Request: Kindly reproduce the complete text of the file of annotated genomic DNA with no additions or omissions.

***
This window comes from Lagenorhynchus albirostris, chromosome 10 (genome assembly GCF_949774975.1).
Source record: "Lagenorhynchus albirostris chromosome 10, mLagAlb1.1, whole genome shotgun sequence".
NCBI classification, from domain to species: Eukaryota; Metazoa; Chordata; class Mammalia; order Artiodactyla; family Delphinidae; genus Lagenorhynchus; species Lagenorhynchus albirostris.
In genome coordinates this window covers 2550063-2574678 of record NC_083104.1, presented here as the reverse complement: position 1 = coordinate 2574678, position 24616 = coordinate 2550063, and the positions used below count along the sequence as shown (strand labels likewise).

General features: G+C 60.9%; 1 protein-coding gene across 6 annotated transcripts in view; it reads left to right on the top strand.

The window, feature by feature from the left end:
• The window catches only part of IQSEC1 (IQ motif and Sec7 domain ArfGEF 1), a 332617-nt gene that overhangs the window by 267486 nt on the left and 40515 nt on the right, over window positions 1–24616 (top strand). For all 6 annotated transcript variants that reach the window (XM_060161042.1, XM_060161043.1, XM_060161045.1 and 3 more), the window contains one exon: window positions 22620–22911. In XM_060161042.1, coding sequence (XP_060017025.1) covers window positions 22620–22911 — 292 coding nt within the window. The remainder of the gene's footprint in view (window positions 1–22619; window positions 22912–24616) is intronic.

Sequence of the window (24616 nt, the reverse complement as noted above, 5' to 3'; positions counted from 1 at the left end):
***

This window comes from Lagenorhynchus albirostris, chromosome 10 (genome assembly GCF_949774975.1).
Source record: "Lagenorhynchus albirostris chromosome 10, mLagAlb1.1, whole genome shotgun sequence".
NCBI classification, from domain to species: Eukaryota; Metazoa; Chordata; class Mammalia; order Artiodactyla; family Delphinidae; genus Lagenorhynchus; species Lagenorhynchus albirostris.
In genome coordinates this window covers 2550063-2574678 of record NC_083104.1, presented here as the reverse complement: position 1 = coordinate 2574678, position 24616 = coordinate 2550063, and the positions used below count along the sequence as shown (strand labels likewise).

General features: G+C 60.9%; 1 protein-coding gene across 6 annotated transcripts in view; it reads left to right on the top strand.

The window, feature by feature from the left end:
• The window catches only part of IQSEC1 (IQ motif and Sec7 domain ArfGEF 1), a 332617-nt gene that overhangs the window by 267486 nt on the left and 40515 nt on the right, over window positions 1–24616 (top strand). For all 6 annotated transcript variants that reach the window (XM_060161042.1, XM_060161043.1, XM_060161045.1 and 3 more), the window contains one exon: window positions 22620–22911. In XM_060161042.1, coding sequence (XP_060017025.1) covers window positions 22620–22911 — 292 coding nt within the window. The remainder of the gene's footprint in view (window positions 1–22619; window positions 22912–24616) is intronic.

Sequence of the window (24616 nt, the reverse complement as noted above, 5' to 3'; positions counted from 1 at the left end):